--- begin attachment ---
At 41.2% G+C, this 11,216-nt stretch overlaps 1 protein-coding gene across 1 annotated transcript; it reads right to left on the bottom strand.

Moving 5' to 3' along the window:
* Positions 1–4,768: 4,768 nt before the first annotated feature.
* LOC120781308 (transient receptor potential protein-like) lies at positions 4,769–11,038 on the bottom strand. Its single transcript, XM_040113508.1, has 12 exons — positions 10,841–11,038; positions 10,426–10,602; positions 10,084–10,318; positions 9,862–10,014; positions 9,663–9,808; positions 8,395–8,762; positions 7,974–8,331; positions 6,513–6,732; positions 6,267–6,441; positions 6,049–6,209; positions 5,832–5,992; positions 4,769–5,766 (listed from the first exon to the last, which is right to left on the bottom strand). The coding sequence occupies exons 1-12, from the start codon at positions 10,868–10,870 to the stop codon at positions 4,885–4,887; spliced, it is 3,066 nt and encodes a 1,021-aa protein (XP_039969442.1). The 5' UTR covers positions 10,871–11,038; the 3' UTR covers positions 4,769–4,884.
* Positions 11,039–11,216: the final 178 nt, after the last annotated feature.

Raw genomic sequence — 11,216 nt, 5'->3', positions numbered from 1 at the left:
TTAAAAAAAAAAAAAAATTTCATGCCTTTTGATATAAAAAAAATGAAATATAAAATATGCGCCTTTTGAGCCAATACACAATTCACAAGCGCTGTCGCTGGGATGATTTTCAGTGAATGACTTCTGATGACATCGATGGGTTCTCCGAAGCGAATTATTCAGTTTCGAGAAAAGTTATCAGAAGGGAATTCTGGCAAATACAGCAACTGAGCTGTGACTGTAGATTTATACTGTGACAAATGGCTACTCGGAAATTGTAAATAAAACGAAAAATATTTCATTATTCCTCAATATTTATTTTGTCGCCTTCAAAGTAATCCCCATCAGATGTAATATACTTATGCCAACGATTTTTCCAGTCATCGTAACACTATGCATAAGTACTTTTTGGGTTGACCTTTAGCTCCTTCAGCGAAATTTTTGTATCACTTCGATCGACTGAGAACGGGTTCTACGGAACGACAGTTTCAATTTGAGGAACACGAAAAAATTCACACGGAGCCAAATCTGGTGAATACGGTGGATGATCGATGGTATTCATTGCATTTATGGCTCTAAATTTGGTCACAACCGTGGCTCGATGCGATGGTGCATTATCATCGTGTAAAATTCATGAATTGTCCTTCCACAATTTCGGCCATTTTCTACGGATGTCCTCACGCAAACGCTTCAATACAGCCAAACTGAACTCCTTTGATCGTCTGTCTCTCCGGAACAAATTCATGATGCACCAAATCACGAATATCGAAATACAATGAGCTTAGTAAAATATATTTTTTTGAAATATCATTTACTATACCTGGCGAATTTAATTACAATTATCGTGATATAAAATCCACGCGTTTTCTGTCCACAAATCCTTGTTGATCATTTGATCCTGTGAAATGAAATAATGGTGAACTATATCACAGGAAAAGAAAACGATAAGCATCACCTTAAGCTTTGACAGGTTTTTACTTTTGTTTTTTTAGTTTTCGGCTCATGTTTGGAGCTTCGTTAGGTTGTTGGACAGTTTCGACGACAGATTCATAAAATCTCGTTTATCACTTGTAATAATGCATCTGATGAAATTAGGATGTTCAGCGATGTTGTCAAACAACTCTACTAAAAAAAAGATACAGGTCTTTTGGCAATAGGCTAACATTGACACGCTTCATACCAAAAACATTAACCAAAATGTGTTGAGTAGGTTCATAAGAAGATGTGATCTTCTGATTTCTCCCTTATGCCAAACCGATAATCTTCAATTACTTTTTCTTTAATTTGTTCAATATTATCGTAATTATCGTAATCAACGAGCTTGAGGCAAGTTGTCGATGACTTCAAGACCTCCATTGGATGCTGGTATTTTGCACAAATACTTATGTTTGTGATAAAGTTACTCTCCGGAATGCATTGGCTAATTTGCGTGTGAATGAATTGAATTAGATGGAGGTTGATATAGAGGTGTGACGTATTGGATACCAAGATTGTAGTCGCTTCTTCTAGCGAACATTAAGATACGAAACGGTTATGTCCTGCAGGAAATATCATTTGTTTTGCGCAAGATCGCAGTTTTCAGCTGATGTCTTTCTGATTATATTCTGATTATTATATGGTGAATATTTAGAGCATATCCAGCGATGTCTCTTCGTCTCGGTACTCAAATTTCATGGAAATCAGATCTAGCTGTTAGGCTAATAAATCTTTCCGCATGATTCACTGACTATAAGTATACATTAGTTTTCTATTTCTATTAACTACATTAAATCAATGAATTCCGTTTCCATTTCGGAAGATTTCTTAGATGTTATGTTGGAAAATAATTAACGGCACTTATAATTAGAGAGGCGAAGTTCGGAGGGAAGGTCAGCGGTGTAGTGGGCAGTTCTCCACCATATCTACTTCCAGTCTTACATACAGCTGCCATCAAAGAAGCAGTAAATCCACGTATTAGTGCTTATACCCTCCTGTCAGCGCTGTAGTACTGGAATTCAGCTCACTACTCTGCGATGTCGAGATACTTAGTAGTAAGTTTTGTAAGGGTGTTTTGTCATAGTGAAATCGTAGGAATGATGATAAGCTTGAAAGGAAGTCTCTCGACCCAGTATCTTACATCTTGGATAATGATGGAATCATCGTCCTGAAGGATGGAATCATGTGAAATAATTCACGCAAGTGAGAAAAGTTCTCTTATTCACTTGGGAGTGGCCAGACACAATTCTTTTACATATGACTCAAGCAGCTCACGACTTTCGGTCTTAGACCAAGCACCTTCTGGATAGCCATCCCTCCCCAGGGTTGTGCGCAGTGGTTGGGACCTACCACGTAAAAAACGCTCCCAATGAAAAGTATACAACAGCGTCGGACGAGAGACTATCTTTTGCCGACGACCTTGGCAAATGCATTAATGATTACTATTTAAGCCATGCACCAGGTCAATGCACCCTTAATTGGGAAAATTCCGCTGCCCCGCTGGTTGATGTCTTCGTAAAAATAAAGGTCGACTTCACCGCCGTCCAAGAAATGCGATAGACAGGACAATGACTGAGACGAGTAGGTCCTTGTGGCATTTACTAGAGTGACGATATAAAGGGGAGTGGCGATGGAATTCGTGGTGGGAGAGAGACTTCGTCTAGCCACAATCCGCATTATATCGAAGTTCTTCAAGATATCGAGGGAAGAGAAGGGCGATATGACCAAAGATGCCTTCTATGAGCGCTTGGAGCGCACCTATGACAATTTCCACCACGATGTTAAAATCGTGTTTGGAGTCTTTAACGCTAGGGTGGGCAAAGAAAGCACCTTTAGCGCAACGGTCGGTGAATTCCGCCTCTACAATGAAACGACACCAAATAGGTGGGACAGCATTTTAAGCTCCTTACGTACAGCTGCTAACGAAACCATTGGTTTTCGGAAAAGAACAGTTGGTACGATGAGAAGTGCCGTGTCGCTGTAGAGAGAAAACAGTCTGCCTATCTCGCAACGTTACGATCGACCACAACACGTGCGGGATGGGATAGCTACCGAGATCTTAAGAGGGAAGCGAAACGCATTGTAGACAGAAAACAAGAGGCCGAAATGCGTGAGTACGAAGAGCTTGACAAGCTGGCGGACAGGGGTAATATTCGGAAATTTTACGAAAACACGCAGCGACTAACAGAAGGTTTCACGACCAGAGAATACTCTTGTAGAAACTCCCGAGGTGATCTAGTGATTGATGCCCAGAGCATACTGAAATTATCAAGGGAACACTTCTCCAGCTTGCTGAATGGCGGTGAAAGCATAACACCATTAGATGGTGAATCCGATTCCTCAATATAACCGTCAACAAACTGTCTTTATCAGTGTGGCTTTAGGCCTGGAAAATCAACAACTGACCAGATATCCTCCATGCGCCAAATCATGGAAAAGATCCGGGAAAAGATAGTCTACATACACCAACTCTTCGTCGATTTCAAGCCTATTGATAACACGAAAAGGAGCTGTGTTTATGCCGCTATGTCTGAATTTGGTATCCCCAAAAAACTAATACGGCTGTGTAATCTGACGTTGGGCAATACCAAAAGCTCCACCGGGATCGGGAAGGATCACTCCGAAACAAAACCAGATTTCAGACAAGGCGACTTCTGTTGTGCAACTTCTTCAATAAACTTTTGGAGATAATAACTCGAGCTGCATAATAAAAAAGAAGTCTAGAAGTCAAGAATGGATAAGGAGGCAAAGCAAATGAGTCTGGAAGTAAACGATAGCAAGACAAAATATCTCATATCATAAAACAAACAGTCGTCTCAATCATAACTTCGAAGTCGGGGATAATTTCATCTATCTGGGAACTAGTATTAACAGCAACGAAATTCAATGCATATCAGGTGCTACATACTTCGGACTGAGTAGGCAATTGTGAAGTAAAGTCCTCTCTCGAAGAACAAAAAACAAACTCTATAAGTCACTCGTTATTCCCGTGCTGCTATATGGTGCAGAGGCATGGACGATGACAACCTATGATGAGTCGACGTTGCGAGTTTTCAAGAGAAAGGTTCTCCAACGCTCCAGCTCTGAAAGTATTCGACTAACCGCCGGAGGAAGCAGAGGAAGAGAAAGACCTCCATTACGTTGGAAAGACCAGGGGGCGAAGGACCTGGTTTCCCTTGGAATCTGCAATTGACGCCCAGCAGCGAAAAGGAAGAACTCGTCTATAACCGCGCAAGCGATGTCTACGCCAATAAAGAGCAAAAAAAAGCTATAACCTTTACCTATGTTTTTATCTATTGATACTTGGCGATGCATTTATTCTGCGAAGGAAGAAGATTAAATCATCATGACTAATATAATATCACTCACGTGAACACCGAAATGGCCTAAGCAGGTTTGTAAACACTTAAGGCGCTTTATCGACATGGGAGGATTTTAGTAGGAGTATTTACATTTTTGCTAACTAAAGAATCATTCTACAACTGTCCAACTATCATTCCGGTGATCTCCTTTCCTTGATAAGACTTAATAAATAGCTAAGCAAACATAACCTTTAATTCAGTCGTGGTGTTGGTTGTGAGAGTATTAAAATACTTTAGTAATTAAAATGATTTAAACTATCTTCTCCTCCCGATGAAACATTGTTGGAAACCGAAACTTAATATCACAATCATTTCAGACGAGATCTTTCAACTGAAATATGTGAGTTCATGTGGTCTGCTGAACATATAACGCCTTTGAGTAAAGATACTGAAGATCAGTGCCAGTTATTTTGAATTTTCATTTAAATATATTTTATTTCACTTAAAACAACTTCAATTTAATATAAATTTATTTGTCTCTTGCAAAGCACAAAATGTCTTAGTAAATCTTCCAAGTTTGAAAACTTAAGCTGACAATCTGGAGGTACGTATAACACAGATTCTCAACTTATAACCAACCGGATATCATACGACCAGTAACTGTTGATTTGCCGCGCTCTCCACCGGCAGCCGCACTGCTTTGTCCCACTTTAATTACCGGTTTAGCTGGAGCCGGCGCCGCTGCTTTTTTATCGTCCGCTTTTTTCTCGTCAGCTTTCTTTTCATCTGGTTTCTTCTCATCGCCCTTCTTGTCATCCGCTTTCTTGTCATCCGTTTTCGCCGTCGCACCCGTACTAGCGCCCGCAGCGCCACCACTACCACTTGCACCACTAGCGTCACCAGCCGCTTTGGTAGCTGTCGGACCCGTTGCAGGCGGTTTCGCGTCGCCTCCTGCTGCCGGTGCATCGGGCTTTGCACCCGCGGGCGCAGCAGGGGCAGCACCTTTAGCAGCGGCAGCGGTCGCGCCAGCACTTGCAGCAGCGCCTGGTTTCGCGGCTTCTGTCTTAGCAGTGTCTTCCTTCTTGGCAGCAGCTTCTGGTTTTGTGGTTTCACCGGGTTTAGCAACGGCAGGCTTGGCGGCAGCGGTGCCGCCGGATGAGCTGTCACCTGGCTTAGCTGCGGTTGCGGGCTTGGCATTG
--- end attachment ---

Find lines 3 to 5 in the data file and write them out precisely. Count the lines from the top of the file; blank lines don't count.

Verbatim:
* Positions 1–4,768: 4,768 nt before the first annotated feature.
* LOC120781308 (transient receptor potential protein-like) lies at positions 4,769–11,038 on the bottom strand. Its single transcript, XM_040113508.1, has 12 exons — positions 10,841–11,038; positions 10,426–10,602; positions 10,084–10,318; positions 9,862–10,014; positions 9,663–9,808; positions 8,395–8,762; positions 7,974–8,331; positions 6,513–6,732; positions 6,267–6,441; positions 6,049–6,209; positions 5,832–5,992; positions 4,769–5,766 (listed from the first exon to the last, which is right to left on the bottom strand). The coding sequence occupies exons 1-12, from the start codon at positions 10,868–10,870 to the stop codon at positions 4,885–4,887; spliced, it is 3,066 nt and encodes a 1,021-aa protein (XP_039969442.1). The 5' UTR covers positions 10,871–11,038; the 3' UTR covers positions 4,769–4,884.
* Positions 11,039–11,216: the final 178 nt, after the last annotated feature.